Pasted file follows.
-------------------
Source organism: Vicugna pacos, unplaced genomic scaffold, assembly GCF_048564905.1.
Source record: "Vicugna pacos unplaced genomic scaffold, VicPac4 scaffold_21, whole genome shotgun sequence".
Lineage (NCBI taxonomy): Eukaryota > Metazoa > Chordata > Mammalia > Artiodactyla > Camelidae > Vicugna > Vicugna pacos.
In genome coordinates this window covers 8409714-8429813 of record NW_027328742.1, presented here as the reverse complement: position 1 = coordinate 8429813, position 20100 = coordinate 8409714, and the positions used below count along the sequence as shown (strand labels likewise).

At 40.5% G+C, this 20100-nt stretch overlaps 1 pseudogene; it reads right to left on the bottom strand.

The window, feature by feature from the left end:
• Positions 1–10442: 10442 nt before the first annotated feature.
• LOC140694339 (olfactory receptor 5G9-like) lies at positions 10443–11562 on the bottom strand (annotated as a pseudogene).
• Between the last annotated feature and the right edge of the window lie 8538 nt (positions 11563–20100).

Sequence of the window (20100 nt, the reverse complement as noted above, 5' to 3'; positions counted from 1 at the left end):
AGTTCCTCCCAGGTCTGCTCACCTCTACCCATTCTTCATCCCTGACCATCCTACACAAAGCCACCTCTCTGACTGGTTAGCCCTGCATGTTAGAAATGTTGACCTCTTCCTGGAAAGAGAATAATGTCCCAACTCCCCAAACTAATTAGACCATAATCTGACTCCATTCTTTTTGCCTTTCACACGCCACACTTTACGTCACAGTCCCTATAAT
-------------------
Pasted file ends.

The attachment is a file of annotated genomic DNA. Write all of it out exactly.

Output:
Source organism: Vicugna pacos, unplaced genomic scaffold, assembly GCF_048564905.1.
Source record: "Vicugna pacos unplaced genomic scaffold, VicPac4 scaffold_21, whole genome shotgun sequence".
Lineage (NCBI taxonomy): Eukaryota > Metazoa > Chordata > Mammalia > Artiodactyla > Camelidae > Vicugna > Vicugna pacos.
In genome coordinates this window covers 8409714-8429813 of record NW_027328742.1, presented here as the reverse complement: position 1 = coordinate 8429813, position 20100 = coordinate 8409714, and the positions used below count along the sequence as shown (strand labels likewise).

At 40.5% G+C, this 20100-nt stretch overlaps 1 pseudogene; it reads right to left on the bottom strand.

The window, feature by feature from the left end:
• Positions 1–10442: 10442 nt before the first annotated feature.
• LOC140694339 (olfactory receptor 5G9-like) lies at positions 10443–11562 on the bottom strand (annotated as a pseudogene).
• Between the last annotated feature and the right edge of the window lie 8538 nt (positions 11563–20100).

Sequence of the window (20100 nt, the reverse complement as noted above, 5' to 3'; positions counted from 1 at the left end):
AGTTCCTCCCAGGTCTGCTCACCTCTACCCATTCTTCATCCCTGACCATCCTACACAAAGCCACCTCTCTGACTGGTTAGCCCTGCATGTTAGAAATGTTGACCTCTTCCTGGAAAGAGAATAATGTCCCAACTCCCCAAACTAATTAGACCATAATCTGACTCCATTCTTTTTGCCTTTCACACGCCACACTTTACGTCACAGTCCCTATAAT